Linda Nochlin is a feminist art historian who in 1971 wrote a famous essay called, “Why Are There No Great Female Artists?” I think the essay should of been retitled, “Where are all the great female artists?” But of course, Nochlin wouldn’t have known the powerful women of the 70’s had even existed thanks to the abundance of rights they’d been given. I am blogging about this in particular because even after 40 years, the same question “Where are all the great female artists?” is still being asked.
In 2010, 83% of the artists in the Tate Modern were men and in the Saatchi gallery 70% were men. (figures from the guardian newspaper). This appalling information raises so many questions but considering i am interested in female ideals, the idea i want to discuss is, “what is the status of the female body in society?” I want to know how a womens status effects her rights and is it whats stopping women from moving forward in terms of their careers and socially. I feel this can be answered by looking in detail at the way women have developed their say throughout history and how artists such as Cindy Sherman and Orlan are using a rather… different form of medium to protest for a stronger, more independant woman.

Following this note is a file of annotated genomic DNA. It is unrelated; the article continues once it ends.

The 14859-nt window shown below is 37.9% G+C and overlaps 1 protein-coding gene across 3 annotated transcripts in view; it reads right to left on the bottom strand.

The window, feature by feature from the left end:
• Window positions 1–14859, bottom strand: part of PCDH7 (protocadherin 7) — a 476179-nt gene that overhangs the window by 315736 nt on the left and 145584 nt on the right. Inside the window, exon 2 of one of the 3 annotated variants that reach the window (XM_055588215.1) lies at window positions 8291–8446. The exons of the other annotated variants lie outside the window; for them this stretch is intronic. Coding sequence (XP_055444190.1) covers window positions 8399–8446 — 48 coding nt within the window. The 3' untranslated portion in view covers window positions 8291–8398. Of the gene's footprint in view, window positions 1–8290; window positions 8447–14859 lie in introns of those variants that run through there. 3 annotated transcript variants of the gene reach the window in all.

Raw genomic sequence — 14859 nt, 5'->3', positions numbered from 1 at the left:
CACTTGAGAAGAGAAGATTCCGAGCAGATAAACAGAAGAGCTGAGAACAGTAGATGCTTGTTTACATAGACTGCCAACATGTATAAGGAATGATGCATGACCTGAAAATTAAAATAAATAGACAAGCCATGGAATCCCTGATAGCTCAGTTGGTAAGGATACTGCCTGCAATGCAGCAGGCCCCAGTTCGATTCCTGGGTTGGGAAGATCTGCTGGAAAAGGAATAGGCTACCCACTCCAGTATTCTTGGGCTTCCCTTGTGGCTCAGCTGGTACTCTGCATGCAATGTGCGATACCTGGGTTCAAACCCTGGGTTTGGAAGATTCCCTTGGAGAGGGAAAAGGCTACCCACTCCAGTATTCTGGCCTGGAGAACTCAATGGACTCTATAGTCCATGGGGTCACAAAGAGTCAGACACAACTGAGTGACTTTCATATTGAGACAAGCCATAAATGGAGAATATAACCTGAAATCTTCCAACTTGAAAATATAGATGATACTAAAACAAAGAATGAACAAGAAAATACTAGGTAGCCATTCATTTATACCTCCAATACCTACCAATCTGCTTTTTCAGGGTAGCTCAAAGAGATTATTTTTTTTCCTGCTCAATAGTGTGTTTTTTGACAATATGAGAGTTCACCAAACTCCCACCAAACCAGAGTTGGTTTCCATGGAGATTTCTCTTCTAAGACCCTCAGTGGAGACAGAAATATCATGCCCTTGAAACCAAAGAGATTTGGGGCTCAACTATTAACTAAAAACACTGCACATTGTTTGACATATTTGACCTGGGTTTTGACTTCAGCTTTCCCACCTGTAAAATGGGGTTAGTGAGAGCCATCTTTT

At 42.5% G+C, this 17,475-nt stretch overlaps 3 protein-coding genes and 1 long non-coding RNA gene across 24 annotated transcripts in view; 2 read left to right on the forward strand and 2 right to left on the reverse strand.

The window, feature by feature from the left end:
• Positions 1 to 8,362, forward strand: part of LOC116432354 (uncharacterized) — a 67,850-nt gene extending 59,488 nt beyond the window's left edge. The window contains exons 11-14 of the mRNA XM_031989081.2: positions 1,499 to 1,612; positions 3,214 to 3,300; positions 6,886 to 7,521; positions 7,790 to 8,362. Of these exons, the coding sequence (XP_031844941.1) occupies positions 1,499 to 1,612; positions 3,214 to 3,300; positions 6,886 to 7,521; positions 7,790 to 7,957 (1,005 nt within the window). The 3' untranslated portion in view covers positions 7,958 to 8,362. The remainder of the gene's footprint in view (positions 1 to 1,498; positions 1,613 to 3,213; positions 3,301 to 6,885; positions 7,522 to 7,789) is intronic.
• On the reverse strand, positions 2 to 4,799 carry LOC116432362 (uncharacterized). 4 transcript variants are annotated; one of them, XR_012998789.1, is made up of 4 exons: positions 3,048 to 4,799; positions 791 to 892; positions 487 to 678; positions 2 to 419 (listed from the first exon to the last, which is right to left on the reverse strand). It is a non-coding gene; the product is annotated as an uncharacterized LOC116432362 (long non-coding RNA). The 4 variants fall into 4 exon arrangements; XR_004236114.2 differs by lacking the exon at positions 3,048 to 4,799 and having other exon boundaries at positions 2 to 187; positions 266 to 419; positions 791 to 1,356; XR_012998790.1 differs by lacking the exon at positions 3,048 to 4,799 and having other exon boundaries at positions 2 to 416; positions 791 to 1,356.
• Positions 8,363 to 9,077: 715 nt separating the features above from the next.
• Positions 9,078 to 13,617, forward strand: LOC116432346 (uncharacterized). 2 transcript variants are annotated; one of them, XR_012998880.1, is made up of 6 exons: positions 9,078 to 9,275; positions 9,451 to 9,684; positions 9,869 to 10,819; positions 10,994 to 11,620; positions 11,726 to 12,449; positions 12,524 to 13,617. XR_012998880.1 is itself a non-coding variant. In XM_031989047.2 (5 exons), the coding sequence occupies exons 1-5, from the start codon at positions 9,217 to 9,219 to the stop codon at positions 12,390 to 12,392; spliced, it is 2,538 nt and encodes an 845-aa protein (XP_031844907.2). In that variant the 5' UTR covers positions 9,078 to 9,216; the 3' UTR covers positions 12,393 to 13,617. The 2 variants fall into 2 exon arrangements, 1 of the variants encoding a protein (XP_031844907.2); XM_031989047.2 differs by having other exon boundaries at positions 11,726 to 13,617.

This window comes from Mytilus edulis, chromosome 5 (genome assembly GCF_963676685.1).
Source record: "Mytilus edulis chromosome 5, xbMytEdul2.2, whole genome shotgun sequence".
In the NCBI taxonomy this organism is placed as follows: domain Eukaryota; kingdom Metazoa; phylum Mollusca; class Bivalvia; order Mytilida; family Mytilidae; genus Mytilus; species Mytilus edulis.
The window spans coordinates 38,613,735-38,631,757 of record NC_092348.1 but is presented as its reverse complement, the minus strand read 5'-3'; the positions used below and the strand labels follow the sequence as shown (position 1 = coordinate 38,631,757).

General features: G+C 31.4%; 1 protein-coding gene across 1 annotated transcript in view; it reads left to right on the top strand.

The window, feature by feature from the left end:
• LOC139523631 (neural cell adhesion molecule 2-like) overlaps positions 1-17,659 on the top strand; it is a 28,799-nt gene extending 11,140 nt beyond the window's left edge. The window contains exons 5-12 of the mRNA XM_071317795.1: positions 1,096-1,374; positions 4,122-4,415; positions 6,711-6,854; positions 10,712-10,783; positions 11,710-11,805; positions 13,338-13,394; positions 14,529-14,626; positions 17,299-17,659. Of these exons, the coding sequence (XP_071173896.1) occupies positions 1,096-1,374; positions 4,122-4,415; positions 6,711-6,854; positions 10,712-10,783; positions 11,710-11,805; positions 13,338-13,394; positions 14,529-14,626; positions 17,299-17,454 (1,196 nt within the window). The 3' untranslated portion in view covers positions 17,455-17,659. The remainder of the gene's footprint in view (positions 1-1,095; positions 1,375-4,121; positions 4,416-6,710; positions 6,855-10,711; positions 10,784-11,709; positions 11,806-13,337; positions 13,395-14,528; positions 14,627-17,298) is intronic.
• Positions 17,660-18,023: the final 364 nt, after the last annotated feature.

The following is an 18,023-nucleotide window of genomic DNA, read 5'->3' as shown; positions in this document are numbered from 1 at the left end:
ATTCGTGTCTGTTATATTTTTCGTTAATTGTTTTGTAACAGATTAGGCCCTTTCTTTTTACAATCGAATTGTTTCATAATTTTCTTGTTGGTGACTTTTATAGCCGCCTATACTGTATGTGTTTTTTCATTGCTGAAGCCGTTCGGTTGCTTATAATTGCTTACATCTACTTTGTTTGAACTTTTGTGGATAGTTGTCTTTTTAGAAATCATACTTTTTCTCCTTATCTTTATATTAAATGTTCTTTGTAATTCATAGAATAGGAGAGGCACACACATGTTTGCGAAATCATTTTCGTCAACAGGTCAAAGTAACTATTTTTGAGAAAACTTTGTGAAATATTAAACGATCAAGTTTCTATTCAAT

There has never been an abundance of powerful female figures but women have throughout history been oppressed. Because of this, throughout history women have fought, protested and rioted for their rights and after generation after generation of head strong women, we are finally getting closer to becoming a more equal and harmonious society.
It was the 1970’s when woman began to really ask questions and therefore a huge feminist art movement began. Women began to protest for their right to be equal to men. This was something i first began properly looking into in 2011. I was researching how Women picketed for the (mostly male dominated) Art Workers’ Coalition to support protests for female rights and for galleries showcase female artwork.
I find it inspiring how women wanted to shun their idealistic “housewife” way of life and stand up and fight for equality. I began researching for this blog looking at a massive influence in feminist history, Paula Rego. For me, Rego is a hugely influential artist who uses her powerful position as an artist to manipulate the female position in society in her paintings. She is fearful and controversial and is not afraid to stand and fight for her beliefs. She does this by using story telling in her paintings and often switches up gender roles to make the female the more dominant and powerful character.
A collection of paintings i pay particular attention to when relating Paula Rego to feminism is her ‘Dog women’ series in the early 1990’s. In my opinion, Rego’s paintings portray women as ferocious creatures which is a massive contrast to the usual ‘domestic’ and ‘controlled’ view of women at this time.
1994, Pastel on canvas
120 x 160 cm
“To be a dog woman is not necessarily to be downtrodden; that has very little to do with it. In these pictures every woman’s a dog woman, not downtrodden, but powerful. To be bestial is good. It’s physical. Eating, snarling, all activities to do with sensation are positive. To picture a woman as a dog is utterly believable.” – Paula Rego